Chuck66 said...

I checked out my names and names of people I know. Names that were common a while back.

When I was a little boy, the name "Jill" was kind of the cute girl name. Gals in high school when I was in elementry, and in college/20s, when I was in Jr High/high school. And my first real girl friend's name was Jill. She was born in 1978. Probably at the end of the Jill era.

That name was 986 in 2000, and hasn't been in the top 1000 since.

Deb said...

I named our daughter after an Elvis Costello song.

So did I, Pogo: "Alison". It sounded nice with "Kate" and the Scottish surname.


Callum is a nice old fashioned Scottish name for a boy. I like Calvin, too. Charlotte is a favorite for girls.

Ralph L said...

My late step-grandmother's family has alternated between Charlotte and Anne for at least 5 generations. Fortunately, the only child in each generation (until the latest) was a daughter.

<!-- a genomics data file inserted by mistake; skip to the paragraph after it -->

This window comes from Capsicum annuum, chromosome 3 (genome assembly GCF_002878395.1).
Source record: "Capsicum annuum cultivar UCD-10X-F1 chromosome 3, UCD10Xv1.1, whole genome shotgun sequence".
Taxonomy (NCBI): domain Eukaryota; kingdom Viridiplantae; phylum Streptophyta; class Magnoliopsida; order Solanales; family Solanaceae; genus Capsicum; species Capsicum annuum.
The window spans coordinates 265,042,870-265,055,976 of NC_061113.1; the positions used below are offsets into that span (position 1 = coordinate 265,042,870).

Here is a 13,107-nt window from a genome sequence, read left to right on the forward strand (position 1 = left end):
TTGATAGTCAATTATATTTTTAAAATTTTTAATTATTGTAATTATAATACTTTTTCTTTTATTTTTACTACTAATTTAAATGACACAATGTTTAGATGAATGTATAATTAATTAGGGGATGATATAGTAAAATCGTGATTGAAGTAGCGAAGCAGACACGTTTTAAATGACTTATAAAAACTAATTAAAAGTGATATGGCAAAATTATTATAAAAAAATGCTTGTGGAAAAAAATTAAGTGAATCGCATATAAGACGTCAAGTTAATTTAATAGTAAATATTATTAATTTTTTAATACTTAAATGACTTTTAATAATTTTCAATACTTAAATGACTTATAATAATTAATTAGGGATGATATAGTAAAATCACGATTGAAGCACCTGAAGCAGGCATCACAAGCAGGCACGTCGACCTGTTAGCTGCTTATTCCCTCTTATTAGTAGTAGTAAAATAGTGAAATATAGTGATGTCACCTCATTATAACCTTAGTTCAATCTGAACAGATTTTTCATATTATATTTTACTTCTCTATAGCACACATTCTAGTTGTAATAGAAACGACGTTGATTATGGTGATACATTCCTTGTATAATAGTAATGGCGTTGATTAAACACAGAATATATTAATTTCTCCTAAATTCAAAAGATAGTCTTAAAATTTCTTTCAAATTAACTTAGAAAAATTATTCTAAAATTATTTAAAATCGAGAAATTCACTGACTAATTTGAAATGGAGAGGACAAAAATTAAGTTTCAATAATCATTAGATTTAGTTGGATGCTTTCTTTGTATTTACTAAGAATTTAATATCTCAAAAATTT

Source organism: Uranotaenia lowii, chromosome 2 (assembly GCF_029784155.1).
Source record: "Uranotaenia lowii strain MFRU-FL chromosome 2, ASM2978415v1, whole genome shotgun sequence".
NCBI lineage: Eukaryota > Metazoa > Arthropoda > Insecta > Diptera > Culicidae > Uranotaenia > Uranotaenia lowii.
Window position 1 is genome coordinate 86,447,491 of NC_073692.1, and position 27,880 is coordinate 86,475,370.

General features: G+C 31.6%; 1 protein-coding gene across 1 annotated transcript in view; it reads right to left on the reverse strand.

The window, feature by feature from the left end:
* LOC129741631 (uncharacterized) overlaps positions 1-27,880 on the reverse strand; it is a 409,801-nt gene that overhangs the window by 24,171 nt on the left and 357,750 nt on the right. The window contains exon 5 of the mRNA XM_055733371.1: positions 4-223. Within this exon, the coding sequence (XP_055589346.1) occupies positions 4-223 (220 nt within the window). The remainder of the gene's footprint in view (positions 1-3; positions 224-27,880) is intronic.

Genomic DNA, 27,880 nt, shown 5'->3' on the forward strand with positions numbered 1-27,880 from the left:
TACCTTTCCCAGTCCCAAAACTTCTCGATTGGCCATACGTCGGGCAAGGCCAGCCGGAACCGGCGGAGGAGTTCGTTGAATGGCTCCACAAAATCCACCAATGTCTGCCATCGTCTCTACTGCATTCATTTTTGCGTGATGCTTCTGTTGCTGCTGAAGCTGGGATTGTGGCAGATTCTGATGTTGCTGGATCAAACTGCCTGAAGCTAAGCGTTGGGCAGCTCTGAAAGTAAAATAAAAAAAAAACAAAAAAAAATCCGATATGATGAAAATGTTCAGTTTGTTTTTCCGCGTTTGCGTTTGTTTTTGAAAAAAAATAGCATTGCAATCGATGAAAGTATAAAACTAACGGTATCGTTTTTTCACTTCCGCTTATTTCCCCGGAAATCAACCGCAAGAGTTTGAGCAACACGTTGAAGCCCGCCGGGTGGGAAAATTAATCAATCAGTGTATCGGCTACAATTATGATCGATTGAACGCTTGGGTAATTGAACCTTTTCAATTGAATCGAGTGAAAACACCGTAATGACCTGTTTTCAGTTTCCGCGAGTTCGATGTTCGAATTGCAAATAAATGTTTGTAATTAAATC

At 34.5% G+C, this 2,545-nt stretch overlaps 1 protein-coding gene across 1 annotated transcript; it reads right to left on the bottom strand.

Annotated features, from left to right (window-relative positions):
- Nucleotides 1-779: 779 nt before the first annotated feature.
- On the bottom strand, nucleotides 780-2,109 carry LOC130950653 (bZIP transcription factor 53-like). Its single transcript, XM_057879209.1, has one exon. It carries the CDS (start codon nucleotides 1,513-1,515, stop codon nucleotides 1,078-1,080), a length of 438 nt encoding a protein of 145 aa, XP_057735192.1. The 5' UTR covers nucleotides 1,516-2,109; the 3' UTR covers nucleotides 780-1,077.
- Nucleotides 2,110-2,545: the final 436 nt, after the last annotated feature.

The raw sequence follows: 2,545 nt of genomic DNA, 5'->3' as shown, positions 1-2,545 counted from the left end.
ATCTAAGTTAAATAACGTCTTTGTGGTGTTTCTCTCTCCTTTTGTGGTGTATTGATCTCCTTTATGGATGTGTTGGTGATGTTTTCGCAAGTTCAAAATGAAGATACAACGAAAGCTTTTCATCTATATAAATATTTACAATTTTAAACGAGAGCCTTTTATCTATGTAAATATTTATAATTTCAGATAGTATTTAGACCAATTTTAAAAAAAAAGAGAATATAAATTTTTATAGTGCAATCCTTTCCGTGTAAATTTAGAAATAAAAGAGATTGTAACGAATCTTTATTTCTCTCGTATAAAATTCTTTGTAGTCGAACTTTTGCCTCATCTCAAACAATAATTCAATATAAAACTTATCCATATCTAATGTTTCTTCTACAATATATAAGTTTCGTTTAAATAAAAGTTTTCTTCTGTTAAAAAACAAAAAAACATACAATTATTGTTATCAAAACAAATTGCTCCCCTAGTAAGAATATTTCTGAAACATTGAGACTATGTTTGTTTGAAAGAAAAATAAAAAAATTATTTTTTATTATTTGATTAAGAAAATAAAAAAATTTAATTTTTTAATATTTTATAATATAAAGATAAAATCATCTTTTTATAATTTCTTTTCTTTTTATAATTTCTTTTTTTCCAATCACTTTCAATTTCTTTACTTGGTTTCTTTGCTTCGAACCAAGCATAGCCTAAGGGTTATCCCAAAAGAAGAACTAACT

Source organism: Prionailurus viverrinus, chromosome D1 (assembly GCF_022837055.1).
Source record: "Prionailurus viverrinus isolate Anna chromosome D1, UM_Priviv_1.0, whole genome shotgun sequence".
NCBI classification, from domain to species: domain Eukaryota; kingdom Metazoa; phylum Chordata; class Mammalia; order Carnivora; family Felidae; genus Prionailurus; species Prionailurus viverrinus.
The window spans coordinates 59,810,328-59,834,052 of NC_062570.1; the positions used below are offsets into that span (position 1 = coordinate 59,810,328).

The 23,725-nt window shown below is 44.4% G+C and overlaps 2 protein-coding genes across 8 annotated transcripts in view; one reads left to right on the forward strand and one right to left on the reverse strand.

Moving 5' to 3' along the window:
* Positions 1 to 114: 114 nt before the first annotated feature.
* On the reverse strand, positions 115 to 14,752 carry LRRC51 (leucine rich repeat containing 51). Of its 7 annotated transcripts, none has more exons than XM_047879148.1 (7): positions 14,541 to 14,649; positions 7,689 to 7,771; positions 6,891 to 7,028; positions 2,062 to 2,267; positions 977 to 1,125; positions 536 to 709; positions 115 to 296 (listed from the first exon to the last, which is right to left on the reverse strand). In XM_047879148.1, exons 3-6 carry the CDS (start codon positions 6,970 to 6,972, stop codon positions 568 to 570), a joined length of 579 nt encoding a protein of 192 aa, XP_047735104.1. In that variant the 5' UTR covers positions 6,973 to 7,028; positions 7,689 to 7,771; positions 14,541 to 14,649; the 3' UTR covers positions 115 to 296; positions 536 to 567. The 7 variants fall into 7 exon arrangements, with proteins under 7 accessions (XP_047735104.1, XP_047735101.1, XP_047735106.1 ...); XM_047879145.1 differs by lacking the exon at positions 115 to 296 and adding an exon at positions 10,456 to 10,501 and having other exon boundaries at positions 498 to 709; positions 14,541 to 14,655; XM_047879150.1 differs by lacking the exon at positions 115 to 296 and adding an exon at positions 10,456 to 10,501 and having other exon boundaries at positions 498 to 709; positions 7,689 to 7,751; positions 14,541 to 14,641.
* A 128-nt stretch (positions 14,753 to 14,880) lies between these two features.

Palladian said...

I'm partial to 17th century Puritan names. Why not try Wrestling, Humility, Oceanus, Resolved, Peregrine, or Remember?

All of those were names of actual passengers on the Mayflower.

wyo sis said...

I've always like Max for a boy's name, but didn't use it for either of my boys. Not sure why.

Kirk Parker said...

Palladian,

I'd go for Learned, myself.

Kirk Parker said...

Penny,

Yeah, but isn't "Beretta" gaining?

lemondog said...

I'm partial to 17th century Puritan names. Why not try Wrestling, Humility, Oceanus, Resolved, Peregrine, or Remember?

Peregrine meaning traveler. I like that.

I could vote with relief for a candidate named Humility with character to match, or even named Resolved in hopes of actions leading to settlement of thorny never-ending issues.

nonrobot=kingdope

Jennifer Whatnot said...

Doesn't anyone remember the great Michael J. Fox movie The Secret of My Success? His character was named Brantley Foster. I can't hear the name "Brantley" without thinking of this: http://www.youtube.com/watch?v=_7n_3JmS49Q&feature=related